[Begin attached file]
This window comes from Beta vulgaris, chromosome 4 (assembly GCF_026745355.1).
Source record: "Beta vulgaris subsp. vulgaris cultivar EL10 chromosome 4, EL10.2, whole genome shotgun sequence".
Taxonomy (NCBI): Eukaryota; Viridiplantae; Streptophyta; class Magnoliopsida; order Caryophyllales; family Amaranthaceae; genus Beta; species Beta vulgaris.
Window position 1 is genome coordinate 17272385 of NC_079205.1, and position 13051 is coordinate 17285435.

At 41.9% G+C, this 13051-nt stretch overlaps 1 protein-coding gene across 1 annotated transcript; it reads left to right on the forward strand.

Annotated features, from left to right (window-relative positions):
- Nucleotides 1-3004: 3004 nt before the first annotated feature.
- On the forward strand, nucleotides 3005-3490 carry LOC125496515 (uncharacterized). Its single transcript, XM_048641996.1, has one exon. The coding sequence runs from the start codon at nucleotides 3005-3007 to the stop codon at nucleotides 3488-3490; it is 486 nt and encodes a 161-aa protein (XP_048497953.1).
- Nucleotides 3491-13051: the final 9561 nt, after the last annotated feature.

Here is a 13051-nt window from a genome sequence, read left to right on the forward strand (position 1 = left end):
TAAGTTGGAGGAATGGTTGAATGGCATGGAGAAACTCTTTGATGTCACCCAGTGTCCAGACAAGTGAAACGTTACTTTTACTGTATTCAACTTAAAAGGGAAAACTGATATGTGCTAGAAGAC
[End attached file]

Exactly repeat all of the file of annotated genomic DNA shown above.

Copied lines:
This window comes from Beta vulgaris, chromosome 4 (assembly GCF_026745355.1).
Source record: "Beta vulgaris subsp. vulgaris cultivar EL10 chromosome 4, EL10.2, whole genome shotgun sequence".
Taxonomy (NCBI): Eukaryota; Viridiplantae; Streptophyta; class Magnoliopsida; order Caryophyllales; family Amaranthaceae; genus Beta; species Beta vulgaris.
Window position 1 is genome coordinate 17272385 of NC_079205.1, and position 13051 is coordinate 17285435.

At 41.9% G+C, this 13051-nt stretch overlaps 1 protein-coding gene across 1 annotated transcript; it reads left to right on the forward strand.

Annotated features, from left to right (window-relative positions):
- Nucleotides 1-3004: 3004 nt before the first annotated feature.
- On the forward strand, nucleotides 3005-3490 carry LOC125496515 (uncharacterized). Its single transcript, XM_048641996.1, has one exon. The coding sequence runs from the start codon at nucleotides 3005-3007 to the stop codon at nucleotides 3488-3490; it is 486 nt and encodes a 161-aa protein (XP_048497953.1).
- Nucleotides 3491-13051: the final 9561 nt, after the last annotated feature.

Here is a 13051-nt window from a genome sequence, read left to right on the forward strand (position 1 = left end):
TAAGTTGGAGGAATGGTTGAATGGCATGGAGAAACTCTTTGATGTCACCCAGTGTCCAGACAAGTGAAACGTTACTTTTACTGTATTCAACTTAAAAGGGAAAACTGATATGTGCTAGAAGAC